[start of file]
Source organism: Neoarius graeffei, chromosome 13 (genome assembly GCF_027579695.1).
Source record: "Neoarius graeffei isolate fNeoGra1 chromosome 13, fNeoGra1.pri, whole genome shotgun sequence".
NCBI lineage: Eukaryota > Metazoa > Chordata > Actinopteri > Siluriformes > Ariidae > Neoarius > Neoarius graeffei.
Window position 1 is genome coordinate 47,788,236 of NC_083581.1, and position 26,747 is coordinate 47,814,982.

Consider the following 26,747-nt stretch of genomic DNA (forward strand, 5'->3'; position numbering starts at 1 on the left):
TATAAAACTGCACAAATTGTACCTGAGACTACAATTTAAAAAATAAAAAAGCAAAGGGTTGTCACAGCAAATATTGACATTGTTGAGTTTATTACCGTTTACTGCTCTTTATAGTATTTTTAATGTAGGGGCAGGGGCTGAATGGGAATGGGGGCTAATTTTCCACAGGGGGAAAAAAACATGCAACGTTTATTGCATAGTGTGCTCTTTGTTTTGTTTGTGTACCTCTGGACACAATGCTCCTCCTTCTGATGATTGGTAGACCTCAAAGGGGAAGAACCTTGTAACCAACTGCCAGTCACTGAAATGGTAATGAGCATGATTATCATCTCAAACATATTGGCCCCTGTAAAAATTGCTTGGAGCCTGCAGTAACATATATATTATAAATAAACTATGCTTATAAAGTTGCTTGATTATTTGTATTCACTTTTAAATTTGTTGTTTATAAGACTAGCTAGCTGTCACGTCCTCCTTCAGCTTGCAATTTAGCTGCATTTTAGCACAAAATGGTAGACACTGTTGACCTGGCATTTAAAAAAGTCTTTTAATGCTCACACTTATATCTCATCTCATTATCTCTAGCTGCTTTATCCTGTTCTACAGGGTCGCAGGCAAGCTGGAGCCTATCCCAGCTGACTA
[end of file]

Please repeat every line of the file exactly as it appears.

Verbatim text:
Source organism: Neoarius graeffei, chromosome 13 (genome assembly GCF_027579695.1).
Source record: "Neoarius graeffei isolate fNeoGra1 chromosome 13, fNeoGra1.pri, whole genome shotgun sequence".
NCBI lineage: Eukaryota > Metazoa > Chordata > Actinopteri > Siluriformes > Ariidae > Neoarius > Neoarius graeffei.
Window position 1 is genome coordinate 47,788,236 of NC_083581.1, and position 26,747 is coordinate 47,814,982.

Consider the following 26,747-nt stretch of genomic DNA (forward strand, 5'->3'; position numbering starts at 1 on the left):
TATAAAACTGCACAAATTGTACCTGAGACTACAATTTAAAAAATAAAAAAGCAAAGGGTTGTCACAGCAAATATTGACATTGTTGAGTTTATTACCGTTTACTGCTCTTTATAGTATTTTTAATGTAGGGGCAGGGGCTGAATGGGAATGGGGGCTAATTTTCCACAGGGGGAAAAAAACATGCAACGTTTATTGCATAGTGTGCTCTTTGTTTTGTTTGTGTACCTCTGGACACAATGCTCCTCCTTCTGATGATTGGTAGACCTCAAAGGGGAAGAACCTTGTAACCAACTGCCAGTCACTGAAATGGTAATGAGCATGATTATCATCTCAAACATATTGGCCCCTGTAAAAATTGCTTGGAGCCTGCAGTAACATATATATTATAAATAAACTATGCTTATAAAGTTGCTTGATTATTTGTATTCACTTTTAAATTTGTTGTTTATAAGACTAGCTAGCTGTCACGTCCTCCTTCAGCTTGCAATTTAGCTGCATTTTAGCACAAAATGGTAGACACTGTTGACCTGGCATTTAAAAAAGTCTTTTAATGCTCACACTTATATCTCATCTCATTATCTCTAGCTGCTTTATCCTGTTCTACAGGGTCGCAGGCAAGCTGGAGCCTATCCCAGCTGACTA